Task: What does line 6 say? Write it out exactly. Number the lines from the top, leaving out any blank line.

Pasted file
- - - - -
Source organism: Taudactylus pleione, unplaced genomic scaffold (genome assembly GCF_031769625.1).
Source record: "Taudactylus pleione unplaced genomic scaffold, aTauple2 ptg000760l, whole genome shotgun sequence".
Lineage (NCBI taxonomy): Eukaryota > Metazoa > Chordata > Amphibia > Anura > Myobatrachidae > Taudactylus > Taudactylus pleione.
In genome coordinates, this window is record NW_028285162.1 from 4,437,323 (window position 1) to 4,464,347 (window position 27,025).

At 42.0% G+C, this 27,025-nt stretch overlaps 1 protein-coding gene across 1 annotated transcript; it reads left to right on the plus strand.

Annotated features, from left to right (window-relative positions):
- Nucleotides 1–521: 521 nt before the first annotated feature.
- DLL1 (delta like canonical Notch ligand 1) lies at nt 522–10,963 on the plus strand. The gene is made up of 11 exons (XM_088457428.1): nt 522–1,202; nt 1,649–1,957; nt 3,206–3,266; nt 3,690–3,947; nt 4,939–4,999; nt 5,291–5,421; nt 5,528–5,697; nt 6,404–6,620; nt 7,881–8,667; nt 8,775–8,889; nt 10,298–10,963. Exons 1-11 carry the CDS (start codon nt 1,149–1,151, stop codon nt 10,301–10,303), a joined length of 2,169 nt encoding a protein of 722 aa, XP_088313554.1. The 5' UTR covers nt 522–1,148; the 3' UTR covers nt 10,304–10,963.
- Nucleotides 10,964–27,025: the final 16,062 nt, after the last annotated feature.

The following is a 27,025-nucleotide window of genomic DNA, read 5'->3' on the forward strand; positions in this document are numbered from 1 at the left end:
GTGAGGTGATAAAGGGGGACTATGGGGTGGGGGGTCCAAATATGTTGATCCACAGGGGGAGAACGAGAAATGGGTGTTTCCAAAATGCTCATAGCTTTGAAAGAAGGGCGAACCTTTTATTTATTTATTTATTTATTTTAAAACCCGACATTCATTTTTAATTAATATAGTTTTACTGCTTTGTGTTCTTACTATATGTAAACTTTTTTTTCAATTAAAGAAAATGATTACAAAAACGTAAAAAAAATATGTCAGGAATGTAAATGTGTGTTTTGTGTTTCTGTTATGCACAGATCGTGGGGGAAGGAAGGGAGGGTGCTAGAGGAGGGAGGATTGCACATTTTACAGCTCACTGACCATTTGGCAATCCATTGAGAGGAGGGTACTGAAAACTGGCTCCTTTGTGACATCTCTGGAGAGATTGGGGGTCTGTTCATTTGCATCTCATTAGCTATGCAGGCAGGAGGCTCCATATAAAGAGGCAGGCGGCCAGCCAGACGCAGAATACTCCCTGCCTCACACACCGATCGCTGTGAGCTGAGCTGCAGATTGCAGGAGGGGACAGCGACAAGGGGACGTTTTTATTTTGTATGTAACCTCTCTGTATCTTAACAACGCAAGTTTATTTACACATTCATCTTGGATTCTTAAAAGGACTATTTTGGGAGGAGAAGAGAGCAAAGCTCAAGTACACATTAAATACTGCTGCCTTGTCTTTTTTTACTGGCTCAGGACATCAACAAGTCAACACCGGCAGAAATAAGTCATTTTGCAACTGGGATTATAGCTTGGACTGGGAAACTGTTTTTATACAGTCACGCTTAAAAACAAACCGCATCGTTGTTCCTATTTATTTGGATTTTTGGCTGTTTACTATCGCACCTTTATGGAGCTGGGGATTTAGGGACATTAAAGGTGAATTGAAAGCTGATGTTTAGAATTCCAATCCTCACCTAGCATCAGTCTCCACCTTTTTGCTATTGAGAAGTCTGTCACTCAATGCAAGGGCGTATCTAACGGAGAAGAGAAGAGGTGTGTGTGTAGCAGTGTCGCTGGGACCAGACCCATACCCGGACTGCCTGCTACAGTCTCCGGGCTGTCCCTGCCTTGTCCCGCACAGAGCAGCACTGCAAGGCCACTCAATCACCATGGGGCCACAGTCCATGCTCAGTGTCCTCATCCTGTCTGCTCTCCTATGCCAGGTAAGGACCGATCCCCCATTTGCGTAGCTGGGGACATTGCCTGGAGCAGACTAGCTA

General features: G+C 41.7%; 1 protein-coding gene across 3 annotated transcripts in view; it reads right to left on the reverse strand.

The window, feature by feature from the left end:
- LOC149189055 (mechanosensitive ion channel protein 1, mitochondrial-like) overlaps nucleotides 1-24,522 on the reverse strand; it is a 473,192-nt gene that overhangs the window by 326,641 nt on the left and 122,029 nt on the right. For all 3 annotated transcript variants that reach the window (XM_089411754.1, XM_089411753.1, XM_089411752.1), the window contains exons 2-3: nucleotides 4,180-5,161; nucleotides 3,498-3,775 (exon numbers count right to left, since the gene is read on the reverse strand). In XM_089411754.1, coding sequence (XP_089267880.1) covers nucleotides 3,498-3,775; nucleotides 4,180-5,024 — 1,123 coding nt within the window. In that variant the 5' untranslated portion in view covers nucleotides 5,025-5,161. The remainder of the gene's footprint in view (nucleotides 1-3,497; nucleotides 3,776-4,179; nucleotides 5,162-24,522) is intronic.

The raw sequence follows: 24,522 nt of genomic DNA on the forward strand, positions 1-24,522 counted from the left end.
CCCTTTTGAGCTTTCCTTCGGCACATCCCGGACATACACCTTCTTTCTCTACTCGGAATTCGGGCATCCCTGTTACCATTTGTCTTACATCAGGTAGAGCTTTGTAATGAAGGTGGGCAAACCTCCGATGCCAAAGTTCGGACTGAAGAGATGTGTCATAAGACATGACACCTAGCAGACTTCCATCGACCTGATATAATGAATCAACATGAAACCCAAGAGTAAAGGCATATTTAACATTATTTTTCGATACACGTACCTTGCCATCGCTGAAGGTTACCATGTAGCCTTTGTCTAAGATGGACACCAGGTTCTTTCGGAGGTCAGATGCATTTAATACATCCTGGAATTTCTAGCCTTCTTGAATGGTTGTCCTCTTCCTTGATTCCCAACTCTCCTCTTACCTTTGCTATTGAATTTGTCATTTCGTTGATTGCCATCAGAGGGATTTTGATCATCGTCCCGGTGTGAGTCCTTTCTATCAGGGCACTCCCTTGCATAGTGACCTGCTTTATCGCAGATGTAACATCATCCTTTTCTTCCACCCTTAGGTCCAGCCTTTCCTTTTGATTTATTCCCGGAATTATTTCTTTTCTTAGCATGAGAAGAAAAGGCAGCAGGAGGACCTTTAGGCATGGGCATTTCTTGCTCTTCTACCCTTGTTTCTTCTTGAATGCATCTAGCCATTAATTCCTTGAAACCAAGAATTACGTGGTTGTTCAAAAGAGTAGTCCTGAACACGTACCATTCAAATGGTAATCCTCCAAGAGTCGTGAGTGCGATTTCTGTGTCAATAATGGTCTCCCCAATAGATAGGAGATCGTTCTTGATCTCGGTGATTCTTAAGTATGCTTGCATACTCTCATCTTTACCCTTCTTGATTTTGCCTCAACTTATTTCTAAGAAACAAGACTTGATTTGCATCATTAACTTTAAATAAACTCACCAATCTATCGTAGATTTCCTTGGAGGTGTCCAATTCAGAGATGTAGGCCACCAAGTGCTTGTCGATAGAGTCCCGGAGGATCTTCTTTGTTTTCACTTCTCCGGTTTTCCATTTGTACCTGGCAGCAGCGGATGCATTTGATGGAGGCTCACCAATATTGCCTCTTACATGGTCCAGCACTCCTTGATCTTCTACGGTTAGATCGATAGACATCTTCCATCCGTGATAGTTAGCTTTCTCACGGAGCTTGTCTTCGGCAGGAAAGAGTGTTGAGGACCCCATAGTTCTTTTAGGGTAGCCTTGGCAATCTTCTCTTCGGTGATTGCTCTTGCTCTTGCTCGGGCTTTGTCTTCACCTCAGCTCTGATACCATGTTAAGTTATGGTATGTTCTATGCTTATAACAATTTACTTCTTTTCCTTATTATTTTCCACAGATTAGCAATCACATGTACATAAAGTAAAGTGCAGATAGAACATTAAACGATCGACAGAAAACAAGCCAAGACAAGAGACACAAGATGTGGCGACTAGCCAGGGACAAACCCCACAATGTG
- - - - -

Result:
Annotated features, from left to right (window-relative positions):